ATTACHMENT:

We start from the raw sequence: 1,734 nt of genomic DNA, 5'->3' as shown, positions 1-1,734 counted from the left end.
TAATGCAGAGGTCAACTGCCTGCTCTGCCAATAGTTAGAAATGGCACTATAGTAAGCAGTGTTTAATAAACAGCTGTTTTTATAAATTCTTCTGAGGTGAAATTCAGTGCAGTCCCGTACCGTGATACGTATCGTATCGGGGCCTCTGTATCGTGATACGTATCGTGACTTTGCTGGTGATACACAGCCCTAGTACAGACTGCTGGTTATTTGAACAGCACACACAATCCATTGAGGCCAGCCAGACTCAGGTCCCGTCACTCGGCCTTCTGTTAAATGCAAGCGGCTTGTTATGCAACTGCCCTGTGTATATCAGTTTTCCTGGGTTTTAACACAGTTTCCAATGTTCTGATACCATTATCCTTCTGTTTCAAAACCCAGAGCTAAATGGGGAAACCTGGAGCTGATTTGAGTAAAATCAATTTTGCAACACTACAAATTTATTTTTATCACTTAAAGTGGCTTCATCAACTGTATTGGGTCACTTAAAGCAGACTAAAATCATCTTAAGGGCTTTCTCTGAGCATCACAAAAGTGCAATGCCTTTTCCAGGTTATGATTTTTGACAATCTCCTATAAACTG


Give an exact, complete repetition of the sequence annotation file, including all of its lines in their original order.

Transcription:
We start from the raw sequence: 1,734 nt of genomic DNA, 5'->3' as shown, positions 1-1,734 counted from the left end.
TAATGCAGAGGTCAACTGCCTGCTCTGCCAATAGTTAGAAATGGCACTATAGTAAGCAGTGTTTAATAAACAGCTGTTTTTATAAATTCTTCTGAGGTGAAATTCAGTGCAGTCCCGTACCGTGATACGTATCGTATCGGGGCCTCTGTATCGTGATACGTATCGTGACTTTGCTGGTGATACACAGCCCTAGTACAGACTGCTGGTTATTTGAACAGCACACACAATCCATTGAGGCCAGCCAGACTCAGGTCCCGTCACTCGGCCTTCTGTTAAATGCAAGCGGCTTGTTATGCAACTGCCCTGTGTATATCAGTTTTCCTGGGTTTTAACACAGTTTCCAATGTTCTGATACCATTATCCTTCTGTTTCAAAACCCAGAGCTAAATGGGGAAACCTGGAGCTGATTTGAGTAAAATCAATTTTGCAACACTACAAATTTATTTTTATCACTTAAAGTGGCTTCATCAACTGTATTGGGTCACTTAAAGCAGACTAAAATCATCTTAAGGGCTTTCTCTGAGCATCACAAAAGTGCAATGCCTTTTCCAGGTTATGATTTTTGACAATCTCCTATAAACTG